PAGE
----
The fastest way to profit in the car business these days is to say you’re transitioning to all-electric drive and then go public. But it doesn’t always work out like you’d think, as Daimler is figuring out. That and more in The Morning Shift for November 24, 2021.
1st Gear: Daimler Trucks Is Trying To Get In On The ‘We’re Going Electric’ Thing And It Could Be Better
As Nikola found out, not everybody gets to be Tesla. Now it’s Daimler’s turn to find out that saying you’re going to make electric trucks sometimes puts more scrutiny on your operation than you’d like. The thing is Daimler thought it wasn’t getting enough attention, and now it’s getting it. Please enjoy this “be careful what you wish for” story from the Financial Times:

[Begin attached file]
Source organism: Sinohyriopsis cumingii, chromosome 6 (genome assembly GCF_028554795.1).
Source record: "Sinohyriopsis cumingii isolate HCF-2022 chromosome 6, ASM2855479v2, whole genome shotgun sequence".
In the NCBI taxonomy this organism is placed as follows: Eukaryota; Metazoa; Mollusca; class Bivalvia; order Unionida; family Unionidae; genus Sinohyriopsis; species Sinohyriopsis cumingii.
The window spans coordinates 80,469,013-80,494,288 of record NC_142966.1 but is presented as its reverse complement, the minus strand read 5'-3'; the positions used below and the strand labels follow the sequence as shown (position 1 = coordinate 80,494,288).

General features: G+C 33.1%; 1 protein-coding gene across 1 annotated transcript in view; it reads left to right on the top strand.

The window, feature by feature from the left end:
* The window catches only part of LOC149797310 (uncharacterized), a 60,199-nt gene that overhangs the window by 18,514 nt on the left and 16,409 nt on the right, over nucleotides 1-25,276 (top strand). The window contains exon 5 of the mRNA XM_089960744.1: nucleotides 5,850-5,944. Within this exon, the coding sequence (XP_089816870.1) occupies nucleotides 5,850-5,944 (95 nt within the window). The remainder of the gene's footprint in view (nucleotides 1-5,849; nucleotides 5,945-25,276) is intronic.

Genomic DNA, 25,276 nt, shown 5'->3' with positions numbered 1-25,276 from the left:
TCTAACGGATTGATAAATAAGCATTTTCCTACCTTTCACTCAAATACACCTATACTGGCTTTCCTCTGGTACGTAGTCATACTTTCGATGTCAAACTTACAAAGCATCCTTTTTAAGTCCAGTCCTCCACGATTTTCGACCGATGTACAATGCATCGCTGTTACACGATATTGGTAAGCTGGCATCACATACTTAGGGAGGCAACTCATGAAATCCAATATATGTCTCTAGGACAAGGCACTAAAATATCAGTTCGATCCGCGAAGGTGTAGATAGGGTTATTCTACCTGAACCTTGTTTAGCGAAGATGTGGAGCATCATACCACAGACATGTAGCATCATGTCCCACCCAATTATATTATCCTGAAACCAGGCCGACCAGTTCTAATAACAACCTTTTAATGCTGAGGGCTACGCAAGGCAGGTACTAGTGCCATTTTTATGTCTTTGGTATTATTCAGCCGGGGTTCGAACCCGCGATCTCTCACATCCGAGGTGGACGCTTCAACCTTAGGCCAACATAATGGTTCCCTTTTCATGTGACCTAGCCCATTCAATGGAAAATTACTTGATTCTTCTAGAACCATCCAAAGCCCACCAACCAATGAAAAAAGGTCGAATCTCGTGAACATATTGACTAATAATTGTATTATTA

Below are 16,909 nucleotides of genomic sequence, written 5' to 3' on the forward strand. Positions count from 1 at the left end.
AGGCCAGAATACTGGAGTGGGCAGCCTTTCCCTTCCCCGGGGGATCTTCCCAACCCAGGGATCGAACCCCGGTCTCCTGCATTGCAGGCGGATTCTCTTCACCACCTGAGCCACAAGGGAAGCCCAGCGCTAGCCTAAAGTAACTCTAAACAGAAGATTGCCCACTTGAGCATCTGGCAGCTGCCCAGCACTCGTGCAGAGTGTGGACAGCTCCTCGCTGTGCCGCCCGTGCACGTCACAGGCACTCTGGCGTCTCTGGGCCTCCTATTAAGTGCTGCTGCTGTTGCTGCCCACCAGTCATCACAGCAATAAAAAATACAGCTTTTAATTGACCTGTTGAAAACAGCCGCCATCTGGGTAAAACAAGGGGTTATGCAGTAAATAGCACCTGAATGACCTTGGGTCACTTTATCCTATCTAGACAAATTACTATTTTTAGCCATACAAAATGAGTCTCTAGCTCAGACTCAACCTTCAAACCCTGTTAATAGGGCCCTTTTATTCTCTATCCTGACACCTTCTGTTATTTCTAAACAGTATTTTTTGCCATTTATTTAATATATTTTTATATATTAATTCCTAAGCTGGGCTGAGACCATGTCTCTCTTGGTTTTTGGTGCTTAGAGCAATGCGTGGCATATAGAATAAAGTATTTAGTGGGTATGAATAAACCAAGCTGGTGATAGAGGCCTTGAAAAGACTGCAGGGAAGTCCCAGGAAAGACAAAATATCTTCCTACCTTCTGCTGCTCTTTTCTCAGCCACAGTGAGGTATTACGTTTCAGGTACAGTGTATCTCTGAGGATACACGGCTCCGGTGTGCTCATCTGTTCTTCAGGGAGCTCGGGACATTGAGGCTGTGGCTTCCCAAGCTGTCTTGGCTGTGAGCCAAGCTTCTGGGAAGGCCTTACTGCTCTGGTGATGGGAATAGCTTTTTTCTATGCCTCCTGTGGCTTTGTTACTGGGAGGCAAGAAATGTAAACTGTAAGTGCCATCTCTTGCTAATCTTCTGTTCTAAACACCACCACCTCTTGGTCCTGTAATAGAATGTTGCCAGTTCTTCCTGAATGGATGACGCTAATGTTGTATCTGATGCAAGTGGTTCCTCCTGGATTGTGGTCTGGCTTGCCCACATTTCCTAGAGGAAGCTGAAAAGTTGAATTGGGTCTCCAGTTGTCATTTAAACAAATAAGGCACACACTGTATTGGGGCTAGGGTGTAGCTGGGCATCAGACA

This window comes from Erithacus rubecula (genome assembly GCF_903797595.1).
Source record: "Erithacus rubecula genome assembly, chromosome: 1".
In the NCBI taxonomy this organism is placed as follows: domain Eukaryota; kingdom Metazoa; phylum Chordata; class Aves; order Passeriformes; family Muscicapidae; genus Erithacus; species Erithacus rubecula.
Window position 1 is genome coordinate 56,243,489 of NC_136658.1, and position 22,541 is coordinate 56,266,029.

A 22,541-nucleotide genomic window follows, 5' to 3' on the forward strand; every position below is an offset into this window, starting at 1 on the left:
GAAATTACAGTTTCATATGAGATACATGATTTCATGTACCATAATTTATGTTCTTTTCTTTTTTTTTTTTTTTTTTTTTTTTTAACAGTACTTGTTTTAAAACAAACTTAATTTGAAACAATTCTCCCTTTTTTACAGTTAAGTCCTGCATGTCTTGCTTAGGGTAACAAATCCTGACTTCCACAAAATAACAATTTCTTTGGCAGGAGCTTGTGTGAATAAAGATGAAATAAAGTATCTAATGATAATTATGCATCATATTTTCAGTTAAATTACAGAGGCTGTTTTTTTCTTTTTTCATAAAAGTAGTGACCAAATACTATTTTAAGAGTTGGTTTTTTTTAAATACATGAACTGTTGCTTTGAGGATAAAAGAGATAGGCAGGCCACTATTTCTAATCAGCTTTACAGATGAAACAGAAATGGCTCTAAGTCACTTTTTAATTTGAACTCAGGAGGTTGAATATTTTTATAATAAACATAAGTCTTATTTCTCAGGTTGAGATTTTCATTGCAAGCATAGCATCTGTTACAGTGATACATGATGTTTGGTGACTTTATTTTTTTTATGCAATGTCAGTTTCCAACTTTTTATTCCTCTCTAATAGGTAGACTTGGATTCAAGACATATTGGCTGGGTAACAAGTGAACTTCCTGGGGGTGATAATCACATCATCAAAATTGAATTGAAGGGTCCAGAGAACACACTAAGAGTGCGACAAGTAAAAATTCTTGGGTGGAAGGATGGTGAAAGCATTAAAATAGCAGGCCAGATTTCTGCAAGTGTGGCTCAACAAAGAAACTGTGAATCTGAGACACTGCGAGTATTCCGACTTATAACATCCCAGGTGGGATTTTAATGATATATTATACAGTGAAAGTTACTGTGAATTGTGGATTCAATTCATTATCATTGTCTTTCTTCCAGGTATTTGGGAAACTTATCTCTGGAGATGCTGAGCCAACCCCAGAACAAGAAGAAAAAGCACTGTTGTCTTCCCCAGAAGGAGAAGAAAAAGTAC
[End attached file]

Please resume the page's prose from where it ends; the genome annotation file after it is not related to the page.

[W]hile upstart rivals Tesla and Nikola, neither of which have delivered a single zero-emissions truck to date, reached eye-watering market valuations in part because of their electric and hydrogen truck ambitions, investors have hardly given Daimler a second glance.
“Sometimes we would have liked to have a little bit more of [the] limelight,” admitted Martin Daum, [...] who has led the German truckmaker since 2017. Being part of a group containing the far more glamorous Mercedes-Benz carmaker, he acknowledged, meant the division was often overlooked.